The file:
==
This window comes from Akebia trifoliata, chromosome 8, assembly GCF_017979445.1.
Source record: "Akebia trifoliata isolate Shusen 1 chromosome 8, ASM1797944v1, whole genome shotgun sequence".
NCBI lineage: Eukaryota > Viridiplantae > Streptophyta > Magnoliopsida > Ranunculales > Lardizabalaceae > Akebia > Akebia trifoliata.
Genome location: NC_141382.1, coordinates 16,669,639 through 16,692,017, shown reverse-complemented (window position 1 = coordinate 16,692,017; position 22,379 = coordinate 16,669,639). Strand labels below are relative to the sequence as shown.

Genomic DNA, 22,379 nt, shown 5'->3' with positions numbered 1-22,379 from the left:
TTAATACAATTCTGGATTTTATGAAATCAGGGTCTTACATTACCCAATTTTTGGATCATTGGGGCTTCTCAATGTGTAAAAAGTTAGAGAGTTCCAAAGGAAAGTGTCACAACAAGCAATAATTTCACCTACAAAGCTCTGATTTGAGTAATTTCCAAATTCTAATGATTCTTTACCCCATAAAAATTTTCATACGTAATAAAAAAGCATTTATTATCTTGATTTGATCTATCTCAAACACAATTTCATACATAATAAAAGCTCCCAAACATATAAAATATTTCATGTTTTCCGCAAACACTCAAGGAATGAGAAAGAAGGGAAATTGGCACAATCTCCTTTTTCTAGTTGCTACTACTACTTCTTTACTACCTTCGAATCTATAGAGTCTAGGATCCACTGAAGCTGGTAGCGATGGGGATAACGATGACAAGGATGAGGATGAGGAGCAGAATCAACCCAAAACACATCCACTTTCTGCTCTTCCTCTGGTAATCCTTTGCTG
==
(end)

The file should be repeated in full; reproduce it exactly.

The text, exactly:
This window comes from Akebia trifoliata, chromosome 8, assembly GCF_017979445.1.
Source record: "Akebia trifoliata isolate Shusen 1 chromosome 8, ASM1797944v1, whole genome shotgun sequence".
NCBI lineage: Eukaryota > Viridiplantae > Streptophyta > Magnoliopsida > Ranunculales > Lardizabalaceae > Akebia > Akebia trifoliata.
Genome location: NC_141382.1, coordinates 16,669,639 through 16,692,017, shown reverse-complemented (window position 1 = coordinate 16,692,017; position 22,379 = coordinate 16,669,639). Strand labels below are relative to the sequence as shown.

Genomic DNA, 22,379 nt, shown 5'->3' with positions numbered 1-22,379 from the left:
TTAATACAATTCTGGATTTTATGAAATCAGGGTCTTACATTACCCAATTTTTGGATCATTGGGGCTTCTCAATGTGTAAAAAGTTAGAGAGTTCCAAAGGAAAGTGTCACAACAAGCAATAATTTCACCTACAAAGCTCTGATTTGAGTAATTTCCAAATTCTAATGATTCTTTACCCCATAAAAATTTTCATACGTAATAAAAAAGCATTTATTATCTTGATTTGATCTATCTCAAACACAATTTCATACATAATAAAAGCTCCCAAACATATAAAATATTTCATGTTTTCCGCAAACACTCAAGGAATGAGAAAGAAGGGAAATTGGCACAATCTCCTTTTTCTAGTTGCTACTACTACTTCTTTACTACCTTCGAATCTATAGAGTCTAGGATCCACTGAAGCTGGTAGCGATGGGGATAACGATGACAAGGATGAGGATGAGGAGCAGAATCAACCCAAAACACATCCACTTTCTGCTCTTCCTCTGGTAATCCTTTGCTG